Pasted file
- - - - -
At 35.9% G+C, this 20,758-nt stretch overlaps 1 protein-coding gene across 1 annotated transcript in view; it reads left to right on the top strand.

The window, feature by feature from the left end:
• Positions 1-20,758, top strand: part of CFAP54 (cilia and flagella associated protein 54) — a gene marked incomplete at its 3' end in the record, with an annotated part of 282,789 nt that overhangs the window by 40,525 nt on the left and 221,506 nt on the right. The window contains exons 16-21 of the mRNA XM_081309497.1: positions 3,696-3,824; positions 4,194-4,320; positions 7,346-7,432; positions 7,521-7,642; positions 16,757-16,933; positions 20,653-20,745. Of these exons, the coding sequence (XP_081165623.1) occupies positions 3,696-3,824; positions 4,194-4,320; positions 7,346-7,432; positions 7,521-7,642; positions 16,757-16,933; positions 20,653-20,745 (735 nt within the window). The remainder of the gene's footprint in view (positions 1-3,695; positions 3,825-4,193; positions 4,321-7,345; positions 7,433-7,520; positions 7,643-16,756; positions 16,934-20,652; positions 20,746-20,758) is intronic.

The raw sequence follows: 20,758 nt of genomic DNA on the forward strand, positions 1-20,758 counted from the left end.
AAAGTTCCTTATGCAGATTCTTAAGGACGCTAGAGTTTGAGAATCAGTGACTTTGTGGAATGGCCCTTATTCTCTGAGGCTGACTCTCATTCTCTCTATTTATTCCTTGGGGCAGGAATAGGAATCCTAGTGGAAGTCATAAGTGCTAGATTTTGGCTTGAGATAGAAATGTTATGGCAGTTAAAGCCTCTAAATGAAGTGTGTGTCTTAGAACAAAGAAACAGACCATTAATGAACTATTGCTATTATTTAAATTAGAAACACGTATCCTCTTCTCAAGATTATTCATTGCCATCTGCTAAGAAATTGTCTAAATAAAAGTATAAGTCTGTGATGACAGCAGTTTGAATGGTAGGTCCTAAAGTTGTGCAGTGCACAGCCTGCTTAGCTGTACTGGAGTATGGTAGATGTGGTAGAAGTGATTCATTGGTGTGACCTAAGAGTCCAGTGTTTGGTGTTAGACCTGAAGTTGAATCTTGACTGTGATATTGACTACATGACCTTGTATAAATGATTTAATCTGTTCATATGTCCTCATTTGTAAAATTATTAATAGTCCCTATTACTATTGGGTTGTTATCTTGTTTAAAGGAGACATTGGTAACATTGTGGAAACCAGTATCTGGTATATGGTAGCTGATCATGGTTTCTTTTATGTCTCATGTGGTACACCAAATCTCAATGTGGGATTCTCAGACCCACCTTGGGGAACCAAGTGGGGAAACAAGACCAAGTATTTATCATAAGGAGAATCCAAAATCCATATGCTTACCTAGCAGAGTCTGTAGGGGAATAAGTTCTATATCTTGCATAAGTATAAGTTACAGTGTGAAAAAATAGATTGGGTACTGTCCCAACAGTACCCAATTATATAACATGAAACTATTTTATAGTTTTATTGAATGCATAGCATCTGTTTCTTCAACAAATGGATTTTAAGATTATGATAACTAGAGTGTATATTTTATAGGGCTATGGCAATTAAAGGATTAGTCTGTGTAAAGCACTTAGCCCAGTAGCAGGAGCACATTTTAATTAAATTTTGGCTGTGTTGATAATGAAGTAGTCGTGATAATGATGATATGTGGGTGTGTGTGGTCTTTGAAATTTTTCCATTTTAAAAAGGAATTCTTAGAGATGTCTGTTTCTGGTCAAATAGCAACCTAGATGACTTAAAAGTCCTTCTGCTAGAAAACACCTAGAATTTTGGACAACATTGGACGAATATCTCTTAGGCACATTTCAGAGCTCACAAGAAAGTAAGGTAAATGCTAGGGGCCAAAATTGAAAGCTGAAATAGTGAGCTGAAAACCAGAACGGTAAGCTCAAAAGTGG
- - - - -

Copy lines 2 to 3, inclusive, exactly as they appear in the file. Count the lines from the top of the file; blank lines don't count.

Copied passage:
The window, feature by feature from the left end:
• Positions 1-20,758, top strand: part of CFAP54 (cilia and flagella associated protein 54) — a gene marked incomplete at its 3' end in the record, with an annotated part of 282,789 nt that overhangs the window by 40,525 nt on the left and 221,506 nt on the right. The window contains exons 16-21 of the mRNA XM_081309497.1: positions 3,696-3,824; positions 4,194-4,320; positions 7,346-7,432; positions 7,521-7,642; positions 16,757-16,933; positions 20,653-20,745. Of these exons, the coding sequence (XP_081165623.1) occupies positions 3,696-3,824; positions 4,194-4,320; positions 7,346-7,432; positions 7,521-7,642; positions 16,757-16,933; positions 20,653-20,745 (735 nt within the window). The remainder of the gene's footprint in view (positions 1-3,695; positions 3,825-4,193; positions 4,321-7,345; positions 7,433-7,520; positions 7,643-16,756; positions 16,934-20,652; positions 20,746-20,758) is intronic.